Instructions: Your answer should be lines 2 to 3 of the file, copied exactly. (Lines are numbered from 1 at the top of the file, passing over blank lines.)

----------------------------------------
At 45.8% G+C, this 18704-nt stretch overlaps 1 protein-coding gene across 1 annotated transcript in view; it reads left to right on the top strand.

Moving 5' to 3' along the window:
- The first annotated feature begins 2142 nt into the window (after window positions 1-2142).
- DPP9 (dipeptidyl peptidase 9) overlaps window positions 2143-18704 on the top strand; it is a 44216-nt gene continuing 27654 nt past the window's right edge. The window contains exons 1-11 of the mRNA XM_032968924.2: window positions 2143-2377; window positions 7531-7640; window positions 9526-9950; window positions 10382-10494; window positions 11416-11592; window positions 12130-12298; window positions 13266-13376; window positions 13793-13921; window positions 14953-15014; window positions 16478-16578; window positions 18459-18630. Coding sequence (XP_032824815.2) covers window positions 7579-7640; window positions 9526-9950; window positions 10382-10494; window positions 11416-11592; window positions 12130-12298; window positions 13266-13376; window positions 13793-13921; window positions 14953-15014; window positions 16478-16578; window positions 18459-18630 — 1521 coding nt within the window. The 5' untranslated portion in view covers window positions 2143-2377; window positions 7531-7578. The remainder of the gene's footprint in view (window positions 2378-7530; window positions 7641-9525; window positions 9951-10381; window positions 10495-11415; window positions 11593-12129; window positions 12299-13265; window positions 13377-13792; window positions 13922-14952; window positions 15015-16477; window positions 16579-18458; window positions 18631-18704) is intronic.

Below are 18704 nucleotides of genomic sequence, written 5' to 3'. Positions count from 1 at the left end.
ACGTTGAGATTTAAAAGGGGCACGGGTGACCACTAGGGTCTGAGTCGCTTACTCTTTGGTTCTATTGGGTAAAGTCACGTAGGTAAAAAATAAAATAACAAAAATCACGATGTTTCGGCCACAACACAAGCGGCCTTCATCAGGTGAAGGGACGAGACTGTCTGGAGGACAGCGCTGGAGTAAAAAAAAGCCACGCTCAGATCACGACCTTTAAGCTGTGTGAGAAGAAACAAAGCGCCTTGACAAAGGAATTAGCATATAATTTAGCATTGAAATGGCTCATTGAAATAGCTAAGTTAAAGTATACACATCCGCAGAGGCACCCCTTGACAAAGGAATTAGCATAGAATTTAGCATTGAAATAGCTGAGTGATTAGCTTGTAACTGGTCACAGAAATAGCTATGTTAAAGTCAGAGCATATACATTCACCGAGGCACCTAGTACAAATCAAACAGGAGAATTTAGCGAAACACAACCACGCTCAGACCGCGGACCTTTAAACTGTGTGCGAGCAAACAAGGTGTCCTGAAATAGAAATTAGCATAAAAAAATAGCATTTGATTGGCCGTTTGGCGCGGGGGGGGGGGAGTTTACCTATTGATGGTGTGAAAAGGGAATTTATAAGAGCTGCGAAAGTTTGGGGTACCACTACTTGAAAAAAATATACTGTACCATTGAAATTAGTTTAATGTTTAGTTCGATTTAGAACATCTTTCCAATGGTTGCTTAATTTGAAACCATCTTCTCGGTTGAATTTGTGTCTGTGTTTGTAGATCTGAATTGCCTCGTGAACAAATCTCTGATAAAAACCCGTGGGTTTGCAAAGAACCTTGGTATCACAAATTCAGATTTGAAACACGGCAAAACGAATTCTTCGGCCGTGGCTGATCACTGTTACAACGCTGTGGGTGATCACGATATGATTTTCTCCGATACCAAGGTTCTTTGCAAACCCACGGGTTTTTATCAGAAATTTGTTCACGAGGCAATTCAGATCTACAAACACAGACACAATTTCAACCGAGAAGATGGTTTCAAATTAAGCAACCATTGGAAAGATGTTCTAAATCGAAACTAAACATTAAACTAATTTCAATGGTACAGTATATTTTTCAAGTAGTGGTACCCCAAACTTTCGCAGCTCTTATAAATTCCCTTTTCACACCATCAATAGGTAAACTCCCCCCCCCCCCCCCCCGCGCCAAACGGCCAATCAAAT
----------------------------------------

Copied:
Moving 5' to 3' along the window:
- The first annotated feature begins 2142 nt into the window (after window positions 1-2142).